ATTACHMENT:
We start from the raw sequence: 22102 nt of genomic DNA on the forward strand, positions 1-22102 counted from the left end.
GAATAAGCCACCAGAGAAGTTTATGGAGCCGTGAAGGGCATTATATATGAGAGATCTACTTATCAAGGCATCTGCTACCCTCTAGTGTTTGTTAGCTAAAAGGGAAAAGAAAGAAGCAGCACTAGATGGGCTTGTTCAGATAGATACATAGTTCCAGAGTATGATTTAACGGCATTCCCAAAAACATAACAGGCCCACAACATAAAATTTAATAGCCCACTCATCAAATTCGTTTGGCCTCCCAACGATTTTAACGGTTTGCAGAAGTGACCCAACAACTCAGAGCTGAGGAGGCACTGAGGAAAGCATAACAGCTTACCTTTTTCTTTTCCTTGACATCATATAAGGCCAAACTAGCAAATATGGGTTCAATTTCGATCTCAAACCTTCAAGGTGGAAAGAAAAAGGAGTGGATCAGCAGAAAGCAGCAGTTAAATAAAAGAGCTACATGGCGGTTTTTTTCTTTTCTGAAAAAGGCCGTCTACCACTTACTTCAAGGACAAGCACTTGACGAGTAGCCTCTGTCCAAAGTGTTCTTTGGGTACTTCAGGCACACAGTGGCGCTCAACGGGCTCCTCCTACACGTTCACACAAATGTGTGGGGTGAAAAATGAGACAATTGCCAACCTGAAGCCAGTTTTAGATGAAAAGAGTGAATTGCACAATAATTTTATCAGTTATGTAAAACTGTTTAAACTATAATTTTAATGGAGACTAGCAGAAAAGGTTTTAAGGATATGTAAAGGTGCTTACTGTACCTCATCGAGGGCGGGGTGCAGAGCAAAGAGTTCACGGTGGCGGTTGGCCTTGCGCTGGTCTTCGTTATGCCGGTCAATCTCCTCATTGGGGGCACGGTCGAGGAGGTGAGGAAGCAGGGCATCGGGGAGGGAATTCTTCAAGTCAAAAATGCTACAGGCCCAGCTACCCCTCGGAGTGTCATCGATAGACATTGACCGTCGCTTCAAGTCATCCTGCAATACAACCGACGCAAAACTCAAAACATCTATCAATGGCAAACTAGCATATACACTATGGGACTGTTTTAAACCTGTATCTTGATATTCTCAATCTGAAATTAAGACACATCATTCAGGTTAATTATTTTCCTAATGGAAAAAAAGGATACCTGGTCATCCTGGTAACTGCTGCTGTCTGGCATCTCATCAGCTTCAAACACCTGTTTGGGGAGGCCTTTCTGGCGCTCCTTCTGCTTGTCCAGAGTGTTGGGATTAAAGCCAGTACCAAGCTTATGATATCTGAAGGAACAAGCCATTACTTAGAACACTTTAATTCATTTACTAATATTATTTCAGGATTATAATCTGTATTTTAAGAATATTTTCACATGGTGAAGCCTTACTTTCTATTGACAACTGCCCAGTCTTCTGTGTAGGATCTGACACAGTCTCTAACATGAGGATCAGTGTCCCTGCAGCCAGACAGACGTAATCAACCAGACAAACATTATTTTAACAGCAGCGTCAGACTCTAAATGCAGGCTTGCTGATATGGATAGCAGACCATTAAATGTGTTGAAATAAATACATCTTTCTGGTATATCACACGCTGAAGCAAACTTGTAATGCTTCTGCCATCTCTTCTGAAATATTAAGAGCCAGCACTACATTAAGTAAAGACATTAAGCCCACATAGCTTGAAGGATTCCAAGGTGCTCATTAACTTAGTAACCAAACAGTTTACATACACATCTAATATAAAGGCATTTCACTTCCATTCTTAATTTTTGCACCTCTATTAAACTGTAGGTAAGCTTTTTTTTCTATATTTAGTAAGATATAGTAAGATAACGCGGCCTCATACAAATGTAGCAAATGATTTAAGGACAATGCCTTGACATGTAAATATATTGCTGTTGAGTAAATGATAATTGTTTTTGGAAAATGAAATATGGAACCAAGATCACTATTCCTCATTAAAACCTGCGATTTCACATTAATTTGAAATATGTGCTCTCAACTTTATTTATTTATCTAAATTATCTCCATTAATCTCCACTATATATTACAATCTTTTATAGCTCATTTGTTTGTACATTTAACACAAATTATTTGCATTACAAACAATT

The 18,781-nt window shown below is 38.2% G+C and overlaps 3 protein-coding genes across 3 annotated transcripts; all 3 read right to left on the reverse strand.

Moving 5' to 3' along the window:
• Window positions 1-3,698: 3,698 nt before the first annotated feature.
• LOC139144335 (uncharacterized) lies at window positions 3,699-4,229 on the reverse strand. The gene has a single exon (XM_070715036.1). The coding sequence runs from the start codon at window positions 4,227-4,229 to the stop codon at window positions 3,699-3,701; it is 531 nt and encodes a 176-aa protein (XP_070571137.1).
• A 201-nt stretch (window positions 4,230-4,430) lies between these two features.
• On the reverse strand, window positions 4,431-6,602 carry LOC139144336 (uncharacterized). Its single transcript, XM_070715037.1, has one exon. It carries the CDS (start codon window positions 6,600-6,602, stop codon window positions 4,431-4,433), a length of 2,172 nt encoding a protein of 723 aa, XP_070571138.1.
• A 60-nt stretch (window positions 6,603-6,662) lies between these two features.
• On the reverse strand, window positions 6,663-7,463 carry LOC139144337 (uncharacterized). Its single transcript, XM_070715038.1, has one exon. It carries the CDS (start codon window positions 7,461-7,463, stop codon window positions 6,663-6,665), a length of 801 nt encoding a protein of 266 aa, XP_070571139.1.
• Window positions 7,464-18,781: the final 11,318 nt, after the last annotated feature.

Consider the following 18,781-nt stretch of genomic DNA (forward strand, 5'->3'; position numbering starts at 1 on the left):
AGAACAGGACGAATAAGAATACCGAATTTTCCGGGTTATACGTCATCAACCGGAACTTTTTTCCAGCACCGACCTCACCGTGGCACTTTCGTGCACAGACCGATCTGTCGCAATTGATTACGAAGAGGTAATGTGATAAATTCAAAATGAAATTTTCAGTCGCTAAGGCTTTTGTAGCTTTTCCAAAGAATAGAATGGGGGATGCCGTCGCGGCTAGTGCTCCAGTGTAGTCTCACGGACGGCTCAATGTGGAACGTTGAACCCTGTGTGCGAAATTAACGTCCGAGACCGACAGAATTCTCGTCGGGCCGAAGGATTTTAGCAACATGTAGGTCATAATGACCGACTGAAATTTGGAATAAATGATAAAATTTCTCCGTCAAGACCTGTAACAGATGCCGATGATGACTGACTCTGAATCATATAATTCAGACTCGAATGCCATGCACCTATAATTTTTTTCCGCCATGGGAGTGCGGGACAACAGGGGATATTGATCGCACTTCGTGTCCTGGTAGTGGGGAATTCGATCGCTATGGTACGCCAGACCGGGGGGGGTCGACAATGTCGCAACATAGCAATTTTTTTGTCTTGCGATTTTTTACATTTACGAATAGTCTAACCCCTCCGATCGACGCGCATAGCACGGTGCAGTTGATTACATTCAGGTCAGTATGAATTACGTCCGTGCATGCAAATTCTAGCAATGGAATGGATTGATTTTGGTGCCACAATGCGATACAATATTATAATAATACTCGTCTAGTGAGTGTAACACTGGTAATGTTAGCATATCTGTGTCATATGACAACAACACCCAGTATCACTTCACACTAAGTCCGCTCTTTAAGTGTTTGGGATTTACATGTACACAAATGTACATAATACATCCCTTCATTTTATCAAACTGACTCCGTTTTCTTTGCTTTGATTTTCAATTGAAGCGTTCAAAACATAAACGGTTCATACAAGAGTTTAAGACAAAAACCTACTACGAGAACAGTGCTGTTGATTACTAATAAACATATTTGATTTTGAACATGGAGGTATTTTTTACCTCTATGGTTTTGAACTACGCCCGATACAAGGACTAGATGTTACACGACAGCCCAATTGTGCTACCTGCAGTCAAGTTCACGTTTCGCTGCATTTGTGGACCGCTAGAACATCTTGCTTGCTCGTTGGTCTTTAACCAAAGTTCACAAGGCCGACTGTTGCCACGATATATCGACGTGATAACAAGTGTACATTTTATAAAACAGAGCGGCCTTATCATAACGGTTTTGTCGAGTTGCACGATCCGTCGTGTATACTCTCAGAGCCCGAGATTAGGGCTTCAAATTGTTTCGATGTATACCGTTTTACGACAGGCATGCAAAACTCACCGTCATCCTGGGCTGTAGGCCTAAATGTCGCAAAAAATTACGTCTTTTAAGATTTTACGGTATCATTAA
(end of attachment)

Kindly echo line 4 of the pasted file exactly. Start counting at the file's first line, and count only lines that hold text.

Moving 5' to 3' along the window: